As far as songwriting goes. It’s really your own formula. For me, I usually envision some sort of landscape or scenario in my mind. Then, I paint it with the notes. It’s really hard to explain how that is done. I guess the best way I could explain it is that in my own mind there exists a library of connotative and associative sounds or melodies that coincide with different sceneries. It’s a very abstract model that I use to pick and choose different note sequences to represent specific things in a scenery. Of course, this is just my mind’s interpretation, and on a listener’s mind it has profound results that end up in largely different interpretations.

WULF: The name Lord Lovidicus comes from “The Elder Scrolls IV: Oblivion” video game. Obviously, you’re an Elder Scrolls fan, so just out of curiosity, what was your opinion of Skyrim? Also, how do you feel about “The Elder Scrolls Online”?

CROW: I have no thoughts for Elder Scrolls Online. Honestly, the series died for me once Skyrim was released. I’m a fan of highly strategic RPG’s with an in-depth meta to them. Skyrim has fairly limited RPG elements and requires little skill to create powerful builds. Not to mention, Skyrim was a vast, desolate, bleak, and empty world based off of low-fantasy realism while Oblivion was a vibrant and magical realm based off of high-fantasy imagination.

WULF: It’s already been established that computer and video game RPGs are a big influence, but what about tabletop RPGs? Also, do you currently play roleplaying games? If so, which games?

CROW: I used to play a lot of D&D with my friends in high school. I’m hoping on trying out D&D 5e soon because it looks pretty awesome and took care of a lot of the problems I had with 4e. Currently, I’ve been playing a lot of Guild Wars 2, I’m also a big fan of 4X strategy games and have been really into Endless Space and Endless Legend.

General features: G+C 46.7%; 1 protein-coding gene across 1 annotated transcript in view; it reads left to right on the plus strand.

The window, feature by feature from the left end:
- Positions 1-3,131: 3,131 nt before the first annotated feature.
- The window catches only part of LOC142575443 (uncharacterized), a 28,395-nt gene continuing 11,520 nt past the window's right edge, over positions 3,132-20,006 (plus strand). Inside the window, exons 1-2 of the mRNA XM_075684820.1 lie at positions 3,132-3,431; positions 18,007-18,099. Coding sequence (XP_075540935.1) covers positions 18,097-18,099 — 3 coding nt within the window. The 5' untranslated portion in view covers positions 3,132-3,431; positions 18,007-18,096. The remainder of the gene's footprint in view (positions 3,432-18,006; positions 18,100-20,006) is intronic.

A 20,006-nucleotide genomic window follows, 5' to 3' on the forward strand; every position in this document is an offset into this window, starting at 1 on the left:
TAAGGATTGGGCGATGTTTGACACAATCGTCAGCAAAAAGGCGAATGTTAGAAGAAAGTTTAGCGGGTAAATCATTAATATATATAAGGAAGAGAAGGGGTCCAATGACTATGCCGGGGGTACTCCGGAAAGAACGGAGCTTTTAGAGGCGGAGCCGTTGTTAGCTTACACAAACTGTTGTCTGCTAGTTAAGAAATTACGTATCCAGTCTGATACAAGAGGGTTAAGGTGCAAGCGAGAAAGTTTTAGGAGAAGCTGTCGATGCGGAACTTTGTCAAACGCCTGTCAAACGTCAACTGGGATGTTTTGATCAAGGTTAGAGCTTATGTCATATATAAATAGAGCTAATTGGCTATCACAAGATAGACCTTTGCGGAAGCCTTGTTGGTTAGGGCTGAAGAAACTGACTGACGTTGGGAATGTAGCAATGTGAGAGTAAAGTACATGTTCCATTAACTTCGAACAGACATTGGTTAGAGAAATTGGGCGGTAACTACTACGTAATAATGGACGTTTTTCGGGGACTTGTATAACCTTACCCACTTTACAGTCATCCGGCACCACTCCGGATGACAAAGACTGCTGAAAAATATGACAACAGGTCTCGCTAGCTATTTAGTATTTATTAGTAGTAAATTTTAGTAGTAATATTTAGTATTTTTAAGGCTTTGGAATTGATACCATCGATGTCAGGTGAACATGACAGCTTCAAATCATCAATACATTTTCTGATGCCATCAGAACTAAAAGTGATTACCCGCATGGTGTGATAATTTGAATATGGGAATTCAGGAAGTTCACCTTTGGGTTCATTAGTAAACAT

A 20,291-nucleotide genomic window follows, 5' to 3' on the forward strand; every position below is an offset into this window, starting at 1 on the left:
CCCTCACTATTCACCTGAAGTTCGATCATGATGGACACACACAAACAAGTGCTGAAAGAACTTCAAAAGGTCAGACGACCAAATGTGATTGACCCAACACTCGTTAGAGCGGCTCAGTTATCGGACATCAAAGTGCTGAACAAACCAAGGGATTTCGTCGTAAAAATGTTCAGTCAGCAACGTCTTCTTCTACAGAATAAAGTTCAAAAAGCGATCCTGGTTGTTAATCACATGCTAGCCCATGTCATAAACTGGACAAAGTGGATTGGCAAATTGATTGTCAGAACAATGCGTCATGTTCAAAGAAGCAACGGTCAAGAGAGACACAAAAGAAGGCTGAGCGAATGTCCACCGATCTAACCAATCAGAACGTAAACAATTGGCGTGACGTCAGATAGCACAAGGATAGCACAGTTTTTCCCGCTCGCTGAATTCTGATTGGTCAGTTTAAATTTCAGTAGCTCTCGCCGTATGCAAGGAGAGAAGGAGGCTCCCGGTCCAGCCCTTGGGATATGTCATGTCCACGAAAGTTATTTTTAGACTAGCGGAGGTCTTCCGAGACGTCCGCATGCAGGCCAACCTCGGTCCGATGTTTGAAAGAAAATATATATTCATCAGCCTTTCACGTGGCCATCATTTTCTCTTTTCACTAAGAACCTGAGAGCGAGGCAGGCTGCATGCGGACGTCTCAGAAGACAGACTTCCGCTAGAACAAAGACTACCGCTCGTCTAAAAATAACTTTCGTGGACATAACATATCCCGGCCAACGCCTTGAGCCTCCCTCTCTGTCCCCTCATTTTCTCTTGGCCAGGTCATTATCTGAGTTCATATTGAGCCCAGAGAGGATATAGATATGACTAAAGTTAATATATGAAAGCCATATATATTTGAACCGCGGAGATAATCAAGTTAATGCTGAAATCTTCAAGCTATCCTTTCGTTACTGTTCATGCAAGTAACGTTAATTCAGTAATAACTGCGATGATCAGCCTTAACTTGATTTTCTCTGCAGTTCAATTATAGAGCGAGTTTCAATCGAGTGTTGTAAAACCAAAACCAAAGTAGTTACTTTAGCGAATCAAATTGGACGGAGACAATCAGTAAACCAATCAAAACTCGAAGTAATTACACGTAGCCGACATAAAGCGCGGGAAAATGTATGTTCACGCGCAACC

WULF: It’s only been a few months since you’ve released the last album, but have you got anything planned to come out in the near future? What’s currently going on in the realm of Lord Lovidicus? I can’t wait to hear some new music!

CROW: I’ve already tried to write more music since the release of my last album. My last few albums have been similar in composition style, so this time I’m really trying to change it up again. I’m still not sure what direction I want to go in. I’ve written quite a few melodies here and there but they’re just bits and scraps of what will come. The problem is, I want something new. I can’t write another “Wandervogel,” or even another “Trolldom” for that matter. I want to head in a completely new direction, and I’m still not sure where that will lead me.



WULF: Those are all my questions, sorry I had so many! Anything else you’d like to say?

CROW: Thanks for the interview. It was a great oppurtunity for me to really think about my musical career and focus on some of my objectives. Again, thanks, and thanks to all of my fans who love my music.

You can read about Wulf’s favorite Lord Lovidicus albums here!

Listen and support Lord Lovidicus’ music: https://lordlovidicus.bandcamp.com/
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Lord Lovidicus’ Youtube Channel: https://www.youtube.com/user/CrowHavenBM
Mithrim Records: http://mithrimrecords.bandcamp.com/